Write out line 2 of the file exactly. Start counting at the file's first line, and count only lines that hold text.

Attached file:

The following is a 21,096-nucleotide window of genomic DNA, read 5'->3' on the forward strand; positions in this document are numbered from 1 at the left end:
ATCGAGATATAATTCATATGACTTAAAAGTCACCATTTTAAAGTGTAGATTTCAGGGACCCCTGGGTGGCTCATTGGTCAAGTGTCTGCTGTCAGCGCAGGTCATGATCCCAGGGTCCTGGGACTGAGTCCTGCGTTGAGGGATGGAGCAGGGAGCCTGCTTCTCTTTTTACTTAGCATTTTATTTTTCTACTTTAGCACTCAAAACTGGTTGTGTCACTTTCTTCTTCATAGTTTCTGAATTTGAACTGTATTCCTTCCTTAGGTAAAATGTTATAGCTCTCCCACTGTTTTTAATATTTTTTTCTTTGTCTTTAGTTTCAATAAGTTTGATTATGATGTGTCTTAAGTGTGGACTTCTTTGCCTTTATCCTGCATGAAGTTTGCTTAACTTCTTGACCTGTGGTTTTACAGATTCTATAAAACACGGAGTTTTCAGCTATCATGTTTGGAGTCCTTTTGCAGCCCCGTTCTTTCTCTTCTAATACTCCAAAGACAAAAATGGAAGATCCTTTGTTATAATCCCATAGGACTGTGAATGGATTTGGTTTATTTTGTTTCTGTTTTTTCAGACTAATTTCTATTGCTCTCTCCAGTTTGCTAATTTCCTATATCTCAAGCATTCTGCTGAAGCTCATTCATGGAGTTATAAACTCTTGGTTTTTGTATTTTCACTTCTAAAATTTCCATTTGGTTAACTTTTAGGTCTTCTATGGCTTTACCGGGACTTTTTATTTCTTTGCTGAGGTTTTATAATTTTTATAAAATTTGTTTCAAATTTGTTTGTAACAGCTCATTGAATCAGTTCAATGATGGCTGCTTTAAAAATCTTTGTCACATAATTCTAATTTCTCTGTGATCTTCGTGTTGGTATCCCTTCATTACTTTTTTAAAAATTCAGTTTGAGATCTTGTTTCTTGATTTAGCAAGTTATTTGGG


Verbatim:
ATCGAGATATAATTCATATGACTTAAAAGTCACCATTTTAAAGTGTAGATTTCAGGGACCCCTGGGTGGCTCATTGGTCAAGTGTCTGCTGTCAGCGCAGGTCATGATCCCAGGGTCCTGGGACTGAGTCCTGCGTTGAGGGATGGAGCAGGGAGCCTGCTTCTCTTTTTACTTAGCATTTTATTTTTCTACTTTAGCACTCAAAACTGGTTGTGTCACTTTCTTCTTCATAGTTTCTGAATTTGAACTGTATTCCTTCCTTAGGTAAAATGTTATAGCTCTCCCACTGTTTTTAATATTTTTTTCTTTGTCTTTAGTTTCAATAAGTTTGATTATGATGTGTCTTAAGTGTGGACTTCTTTGCCTTTATCCTGCATGAAGTTTGCTTAACTTCTTGACCTGTGGTTTTACAGATTCTATAAAACACGGAGTTTTCAGCTATCATGTTTGGAGTCCTTTTGCAGCCCCGTTCTTTCTCTTCTAATACTCCAAAGACAAAAATGGAAGATCCTTTGTTATAATCCCATAGGACTGTGAATGGATTTGGTTTATTTTGTTTCTGTTTTTTCAGACTAATTTCTATTGCTCTCTCCAGTTTGCTAATTTCCTATATCTCAAGCATTCTGCTGAAGCTCATTCATGGAGTTATAAACTCTTGGTTTTTGTATTTTCACTTCTAAAATTTCCATTTGGTTAACTTTTAGGTCTTCTATGGCTTTACCGGGACTTTTTATTTCTTTGCTGAGGTTTTATAATTTTTATAAAATTTGTTTCAAATTTGTTTGTAACAGCTCATTGAATCAGTTCAATGATGGCTGCTTTAAAAATCTTTGTCACATAATTCTAATTTCTCTGTGATCTTCGTGTTGGTATCCCTTCATTACTTTTTTAAAAATTCAGTTTGAGATCTTGTTTCTTGATTTAGCAAGTTATTTGGG